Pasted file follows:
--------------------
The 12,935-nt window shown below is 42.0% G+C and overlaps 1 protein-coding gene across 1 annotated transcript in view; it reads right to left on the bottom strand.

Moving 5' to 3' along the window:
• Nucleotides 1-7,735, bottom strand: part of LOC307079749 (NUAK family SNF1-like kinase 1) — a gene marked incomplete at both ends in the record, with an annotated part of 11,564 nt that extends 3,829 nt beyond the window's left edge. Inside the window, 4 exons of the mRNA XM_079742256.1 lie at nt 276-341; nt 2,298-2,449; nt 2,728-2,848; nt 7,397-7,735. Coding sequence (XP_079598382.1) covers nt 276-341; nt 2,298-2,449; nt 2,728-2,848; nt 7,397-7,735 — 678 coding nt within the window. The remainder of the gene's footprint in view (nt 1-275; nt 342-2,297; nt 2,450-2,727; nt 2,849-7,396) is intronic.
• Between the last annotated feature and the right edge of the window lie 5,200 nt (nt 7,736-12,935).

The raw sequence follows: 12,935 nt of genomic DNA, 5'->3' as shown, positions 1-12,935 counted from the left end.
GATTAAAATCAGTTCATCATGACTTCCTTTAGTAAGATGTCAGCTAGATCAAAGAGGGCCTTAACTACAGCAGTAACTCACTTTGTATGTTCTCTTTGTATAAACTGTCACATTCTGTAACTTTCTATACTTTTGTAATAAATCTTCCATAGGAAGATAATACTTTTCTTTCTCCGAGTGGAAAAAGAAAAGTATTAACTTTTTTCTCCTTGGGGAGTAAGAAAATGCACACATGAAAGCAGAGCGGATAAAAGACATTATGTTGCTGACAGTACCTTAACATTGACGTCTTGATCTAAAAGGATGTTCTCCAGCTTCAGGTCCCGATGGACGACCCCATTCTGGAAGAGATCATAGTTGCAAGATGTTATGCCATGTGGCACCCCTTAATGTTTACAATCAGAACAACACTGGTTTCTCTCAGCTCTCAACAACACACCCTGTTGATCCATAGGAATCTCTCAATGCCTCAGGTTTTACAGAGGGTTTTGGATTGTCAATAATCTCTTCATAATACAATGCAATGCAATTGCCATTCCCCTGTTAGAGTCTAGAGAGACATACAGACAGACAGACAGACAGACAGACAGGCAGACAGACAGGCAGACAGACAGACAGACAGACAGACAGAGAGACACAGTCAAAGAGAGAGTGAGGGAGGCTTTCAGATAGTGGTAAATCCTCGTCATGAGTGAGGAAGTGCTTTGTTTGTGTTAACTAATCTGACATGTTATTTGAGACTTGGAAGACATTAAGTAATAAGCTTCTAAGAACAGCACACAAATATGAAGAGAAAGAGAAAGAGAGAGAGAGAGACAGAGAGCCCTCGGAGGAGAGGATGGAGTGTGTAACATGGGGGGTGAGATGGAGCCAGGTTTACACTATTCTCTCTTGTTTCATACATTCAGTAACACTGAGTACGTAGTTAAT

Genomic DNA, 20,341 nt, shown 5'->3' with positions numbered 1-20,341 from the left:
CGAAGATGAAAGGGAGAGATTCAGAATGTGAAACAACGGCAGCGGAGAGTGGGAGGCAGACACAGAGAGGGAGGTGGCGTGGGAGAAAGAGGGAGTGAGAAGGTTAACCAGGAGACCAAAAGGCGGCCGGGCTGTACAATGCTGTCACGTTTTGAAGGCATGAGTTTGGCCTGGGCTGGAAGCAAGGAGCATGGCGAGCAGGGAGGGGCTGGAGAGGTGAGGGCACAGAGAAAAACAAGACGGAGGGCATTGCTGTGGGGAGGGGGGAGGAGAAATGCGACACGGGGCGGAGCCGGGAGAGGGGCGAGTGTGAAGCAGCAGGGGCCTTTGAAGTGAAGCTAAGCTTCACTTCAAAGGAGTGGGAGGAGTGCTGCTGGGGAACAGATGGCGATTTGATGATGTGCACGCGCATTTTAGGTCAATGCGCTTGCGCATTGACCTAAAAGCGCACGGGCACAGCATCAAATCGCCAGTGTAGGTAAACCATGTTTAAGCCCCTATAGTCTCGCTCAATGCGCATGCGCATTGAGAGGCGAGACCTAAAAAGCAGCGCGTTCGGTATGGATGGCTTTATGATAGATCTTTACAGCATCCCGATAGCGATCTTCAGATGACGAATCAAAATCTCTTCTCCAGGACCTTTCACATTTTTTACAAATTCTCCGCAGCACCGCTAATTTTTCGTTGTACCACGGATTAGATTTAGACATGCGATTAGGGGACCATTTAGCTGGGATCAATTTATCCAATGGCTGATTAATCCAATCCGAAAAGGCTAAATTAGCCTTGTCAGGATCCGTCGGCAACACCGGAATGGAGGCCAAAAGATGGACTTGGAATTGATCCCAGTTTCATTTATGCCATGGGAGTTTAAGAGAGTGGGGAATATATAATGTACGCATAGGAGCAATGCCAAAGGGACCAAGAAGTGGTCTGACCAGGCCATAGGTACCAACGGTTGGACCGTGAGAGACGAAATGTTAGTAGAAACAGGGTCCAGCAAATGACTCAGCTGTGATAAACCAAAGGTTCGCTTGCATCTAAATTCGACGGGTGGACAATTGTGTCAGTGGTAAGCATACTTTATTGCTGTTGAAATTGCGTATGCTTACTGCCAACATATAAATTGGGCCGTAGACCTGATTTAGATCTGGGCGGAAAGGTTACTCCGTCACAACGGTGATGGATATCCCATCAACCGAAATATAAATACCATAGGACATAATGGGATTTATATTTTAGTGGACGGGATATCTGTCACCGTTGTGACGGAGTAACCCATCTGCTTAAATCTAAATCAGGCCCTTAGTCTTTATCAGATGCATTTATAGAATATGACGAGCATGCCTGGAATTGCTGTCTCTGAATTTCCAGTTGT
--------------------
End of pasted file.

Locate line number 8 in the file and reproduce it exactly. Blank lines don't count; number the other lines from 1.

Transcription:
CGAAGATGAAAGGGAGAGATTCAGAATGTGAAACAACGGCAGCGGAGAGTGGGAGGCAGACACAGAGAGGGAGGTGGCGTGGGAGAAAGAGGGAGTGAGAAGGTTAACCAGGAGACCAAAAGGCGGCCGGGCTGTACAATGCTGTCACGTTTTGAAGGCATGAGTTTGGCCTGGGCTGGAAGCAAGGAGCATGGCGAGCAGGGAGGGGCTGGAGAGGTGAGGGCACAGAGAAAAACAAGACGGAGGGCATTGCTGTGGGGAGGGGGGAGGAGAAATGCGACACGGGGCGGAGCCGGGAGAGGGGCGAGTGTGAAGCAGCAGGGGCCTTTGAAGTGAAGCTAAGCTTCACTTCAAAGGAGTGGGAGGAGTGCTGCTGGGGAACAGATGGCGATTTGATGATGTGCACGCGCATTTTAGGTCAATGCGCTTGCGCATTGACCTAAAAGCGCACGGGCACAGCATCAAATCGCCAGTGTAGGTAAACCATGTTTAAGCCCCTATAGTCTCGCTCAATGCGCATGCGCATTGAGAGGCGAGACCTAAAAAGCAGCGCGTTCGGTATGGATGGCTTTATGATAGATCTTTACAGCATCCCGATAGCGATCTTCAGATGACGAATCAAAATCTCTTCTCCAGGACCTTTCACATTTTTTACAAATTCTCCGCAGCACCGCTAATTTTTCGTTGTACCACGGATTAGATTTAGACATGCGATTAGGGGACCATTTAGCTGGGATCAATTTATCCAATGGCTGATTAATCCAATCCGAAAAGGCTAAATTAGCCTTGTCAGGATCCGTCGGCAACACCGGAATGGAGGCCAAAAGATGGACTTGGAATTGATCCCAGTTTCATTTATGCCATGGGAGTTTAAGAGAGTGGGGAATATATAATGTACGCATAGGAGCAATGCCAAAGGGACCAAGAAGTGGTCTGACCAGGCCATAGGTACCAACGGTTGGACCGTGAGAGACGAAATGTTAGTAGAAACAGGGTCCAGCAAATGACTCAGCTGTGATAAACCAAAGGTTCGCTTGCATCTAAATTCGACGGGTGGACAATTGTGTCAGTGGTAAGCATACTTTATTGCTGTTGAAATTGCGTATGCTTACTGCCAACATATAAATTGGGCCGTAGACCTGATTTAGATCTGGGCGGAAAGGTTACTCCGTCACAACGGTGATGGATATCCCATCAACCGAAATATAAATACCATAGGACATAATGGGATTTATATTTTAGTGGACGGGATATCTGTCACCGTTGTGACGGAGTAACCCATCTGCTTAAATCTAAATCAGGCCCTTAGTCTTTATCAGATGCATTTATAGAATATGACGAGCATGCCTGGAATTGCTGTCTCTGAATTTCCAGTTGT